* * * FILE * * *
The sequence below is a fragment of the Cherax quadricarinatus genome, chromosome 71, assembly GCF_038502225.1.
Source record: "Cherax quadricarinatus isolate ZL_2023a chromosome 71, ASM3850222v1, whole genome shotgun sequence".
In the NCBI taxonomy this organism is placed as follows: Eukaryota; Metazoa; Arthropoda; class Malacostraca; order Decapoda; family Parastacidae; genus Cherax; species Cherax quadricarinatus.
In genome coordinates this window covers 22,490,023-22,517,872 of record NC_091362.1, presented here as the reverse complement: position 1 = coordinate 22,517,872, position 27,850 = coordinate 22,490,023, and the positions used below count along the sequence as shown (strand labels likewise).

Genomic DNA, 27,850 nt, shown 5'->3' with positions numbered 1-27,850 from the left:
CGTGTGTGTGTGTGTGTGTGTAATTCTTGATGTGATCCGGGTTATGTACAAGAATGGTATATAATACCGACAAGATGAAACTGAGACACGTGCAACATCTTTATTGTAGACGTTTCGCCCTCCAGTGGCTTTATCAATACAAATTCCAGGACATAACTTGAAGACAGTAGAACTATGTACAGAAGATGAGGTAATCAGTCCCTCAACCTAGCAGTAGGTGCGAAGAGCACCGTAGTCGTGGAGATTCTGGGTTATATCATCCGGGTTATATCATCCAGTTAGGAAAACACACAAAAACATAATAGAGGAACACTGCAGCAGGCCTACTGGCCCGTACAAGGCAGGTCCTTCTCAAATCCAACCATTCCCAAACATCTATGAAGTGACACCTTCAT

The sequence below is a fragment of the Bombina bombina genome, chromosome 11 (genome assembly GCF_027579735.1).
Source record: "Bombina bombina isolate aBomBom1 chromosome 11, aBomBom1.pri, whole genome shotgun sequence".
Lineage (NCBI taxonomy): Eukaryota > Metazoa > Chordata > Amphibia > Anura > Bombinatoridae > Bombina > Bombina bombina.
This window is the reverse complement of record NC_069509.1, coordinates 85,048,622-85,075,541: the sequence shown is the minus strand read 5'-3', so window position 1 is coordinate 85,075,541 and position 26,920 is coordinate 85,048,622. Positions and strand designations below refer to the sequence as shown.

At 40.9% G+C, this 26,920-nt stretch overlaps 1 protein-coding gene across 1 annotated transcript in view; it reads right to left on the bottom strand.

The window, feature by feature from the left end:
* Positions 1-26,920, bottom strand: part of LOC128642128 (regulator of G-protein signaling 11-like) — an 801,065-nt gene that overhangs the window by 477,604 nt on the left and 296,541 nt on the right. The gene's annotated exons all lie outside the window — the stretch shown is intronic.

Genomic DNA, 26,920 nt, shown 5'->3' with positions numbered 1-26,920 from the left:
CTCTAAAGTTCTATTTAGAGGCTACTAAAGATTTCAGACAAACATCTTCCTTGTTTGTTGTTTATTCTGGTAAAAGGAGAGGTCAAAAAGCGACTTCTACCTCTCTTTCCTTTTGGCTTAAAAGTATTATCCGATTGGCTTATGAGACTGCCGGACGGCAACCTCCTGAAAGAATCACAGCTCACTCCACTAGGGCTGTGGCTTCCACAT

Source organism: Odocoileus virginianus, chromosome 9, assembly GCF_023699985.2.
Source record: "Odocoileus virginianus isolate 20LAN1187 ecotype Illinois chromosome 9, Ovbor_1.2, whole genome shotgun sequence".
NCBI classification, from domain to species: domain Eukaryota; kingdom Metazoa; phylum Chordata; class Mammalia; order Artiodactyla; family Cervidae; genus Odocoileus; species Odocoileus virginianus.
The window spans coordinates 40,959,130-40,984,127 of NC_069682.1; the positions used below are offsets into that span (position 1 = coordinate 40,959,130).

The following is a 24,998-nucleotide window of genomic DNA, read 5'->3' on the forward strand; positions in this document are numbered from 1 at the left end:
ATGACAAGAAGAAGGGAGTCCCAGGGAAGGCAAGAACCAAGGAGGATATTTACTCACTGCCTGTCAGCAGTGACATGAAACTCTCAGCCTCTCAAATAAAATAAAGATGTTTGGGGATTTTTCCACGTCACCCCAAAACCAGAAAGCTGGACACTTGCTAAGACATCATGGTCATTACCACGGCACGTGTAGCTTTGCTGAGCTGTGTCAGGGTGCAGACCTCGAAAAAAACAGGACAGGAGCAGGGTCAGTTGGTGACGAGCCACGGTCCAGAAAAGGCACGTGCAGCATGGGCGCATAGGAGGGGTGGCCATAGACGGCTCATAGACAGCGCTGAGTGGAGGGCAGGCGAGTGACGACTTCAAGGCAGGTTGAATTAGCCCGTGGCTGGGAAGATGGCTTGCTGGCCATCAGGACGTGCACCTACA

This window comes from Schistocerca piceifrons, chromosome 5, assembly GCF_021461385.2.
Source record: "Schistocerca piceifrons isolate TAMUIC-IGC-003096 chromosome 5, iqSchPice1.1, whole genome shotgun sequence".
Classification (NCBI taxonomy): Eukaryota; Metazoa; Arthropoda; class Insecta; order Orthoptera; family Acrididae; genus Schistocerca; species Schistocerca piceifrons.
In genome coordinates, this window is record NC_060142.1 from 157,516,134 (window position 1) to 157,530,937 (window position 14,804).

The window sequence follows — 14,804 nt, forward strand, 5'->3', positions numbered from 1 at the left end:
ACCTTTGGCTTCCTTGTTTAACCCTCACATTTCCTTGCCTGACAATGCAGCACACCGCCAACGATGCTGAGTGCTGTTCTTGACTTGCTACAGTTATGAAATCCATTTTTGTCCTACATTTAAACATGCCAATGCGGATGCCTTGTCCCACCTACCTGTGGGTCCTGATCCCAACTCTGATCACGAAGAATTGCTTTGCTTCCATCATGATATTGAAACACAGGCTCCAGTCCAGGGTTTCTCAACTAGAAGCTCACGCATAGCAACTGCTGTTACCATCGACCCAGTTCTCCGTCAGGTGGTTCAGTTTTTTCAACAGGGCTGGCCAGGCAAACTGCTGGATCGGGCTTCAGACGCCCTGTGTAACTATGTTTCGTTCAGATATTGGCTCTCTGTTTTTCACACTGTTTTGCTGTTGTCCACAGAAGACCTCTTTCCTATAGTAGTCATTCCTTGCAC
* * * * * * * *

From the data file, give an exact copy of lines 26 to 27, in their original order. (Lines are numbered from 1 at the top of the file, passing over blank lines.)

The window sequence follows — 14,804 nt, forward strand, 5'->3', positions numbered from 1 at the left end:
ACCTTTGGCTTCCTTGTTTAACCCTCACATTTCCTTGCCTGACAATGCAGCACACCGCCAACGATGCTGAGTGCTGTTCTTGACTTGCTACAGTTATGAAATCCATTTTTGTCCTACATTTAAACATGCCAATGCGGATGCCTTGTCCCACCTACCTGTGGGTCCTGATCCCAACTCTGATCACGAAGAATTGCTTTGCTTCCATCATGATATTGAAACACAGGCTCCAGTCCAGGGTTTCTCAACTAGAAGCTCACGCATAGCAACTGCTGTTACCATCGACCCAGTTCTCCGTCAGGTGGTTCAGTTTTTTCAACAGGGCTGGCCAGGCAAACTGCTGGATCGGGCTTCAGACGCCCTGTGTAACTATGTTTCGTTCAGATATTGGCTCTCTGTTTTTCACACTGTTTTGCTGTTGTCCACAGAAGACCTCTTTCCTATAGTAGTCATTCCTTGCAC